• Charlie from wmass
    Charlie from wmass Member Posts: 4,314
    Buy Dans book

    We got steam! http://www.heatinghelp.com/products/Books/5/61/We-Got-Steam-Heat-A-Homeowners-Guide-to-Peaceful-Coexistence and you can keep it as a gift for the new home owners. The comfort of steam is hard to beat.
    Cost is what you spend , value is what you get.

    cell # 413-841-6726
    https://heatinghelp.com/find-a-contractor/detail/charles-garrity-plumbing-and-heating
  • In Green Bay.....

    I wouldn't want anything but steam.  With weather as cold as yours, forced air would be incredibly expensive to operate and would leave you chilled all winter.  Hot water can be a problem due to the potential for freeze ups.  A well installed boiler replacement would be a good idea.  I'd check around to other neighbors and see who they are using.  I would suspect there is probably alot of steam in Green Bay.
    The Steam Whisperer (Formerly Boilerpro)

    Chicago's Steam Heating Expert





    Noisy Radiators are a Cry for Help
  • Rod
    Rod Posts: 2,067
    Learn about Steam

    Hi- Jamie has given you some good advice. The big thing to your benefit is you aren’t in a hurry to replace you boiler so have some time to do some research and can also wait until the spring or summer when the weather is better (warmer). Spring is also when heating pros have more time available and able to do a non rushed job.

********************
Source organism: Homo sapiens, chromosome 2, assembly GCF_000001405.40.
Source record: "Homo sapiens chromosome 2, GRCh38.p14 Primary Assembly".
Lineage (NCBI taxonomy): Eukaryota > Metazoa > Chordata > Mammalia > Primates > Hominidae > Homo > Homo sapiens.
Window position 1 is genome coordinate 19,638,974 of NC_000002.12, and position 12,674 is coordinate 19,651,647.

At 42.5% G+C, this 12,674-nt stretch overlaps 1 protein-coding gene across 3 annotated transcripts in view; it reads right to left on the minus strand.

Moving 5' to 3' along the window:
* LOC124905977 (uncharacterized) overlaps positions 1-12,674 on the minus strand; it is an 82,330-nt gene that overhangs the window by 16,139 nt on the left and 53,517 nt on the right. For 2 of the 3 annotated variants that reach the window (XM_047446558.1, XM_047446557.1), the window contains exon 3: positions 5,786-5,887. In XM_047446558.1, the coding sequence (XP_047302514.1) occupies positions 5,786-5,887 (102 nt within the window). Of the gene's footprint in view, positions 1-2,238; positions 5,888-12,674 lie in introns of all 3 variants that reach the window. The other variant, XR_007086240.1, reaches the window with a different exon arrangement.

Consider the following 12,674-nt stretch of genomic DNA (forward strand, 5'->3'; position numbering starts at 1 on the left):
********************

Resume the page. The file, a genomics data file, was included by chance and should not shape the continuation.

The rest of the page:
I’m a homeowner who has a old house in rural Maine and several years back was in a similar situation as you are in now.  There weren’t any heating professionals near me that knew anything about steam heating (a few seemed to think they did) and I knew nothing about steam myself. My steam system was just limping along and in obvious need of serious maintenance.  Like you I was considering scrapping the steam system and, though expensive, going to hot water. Luckily I  found this website and with the help of Dan’s excellent steam books and with the help from the steam pros on this board to answer my questions, I was able to get my steam system modernized and running better than it ever had before.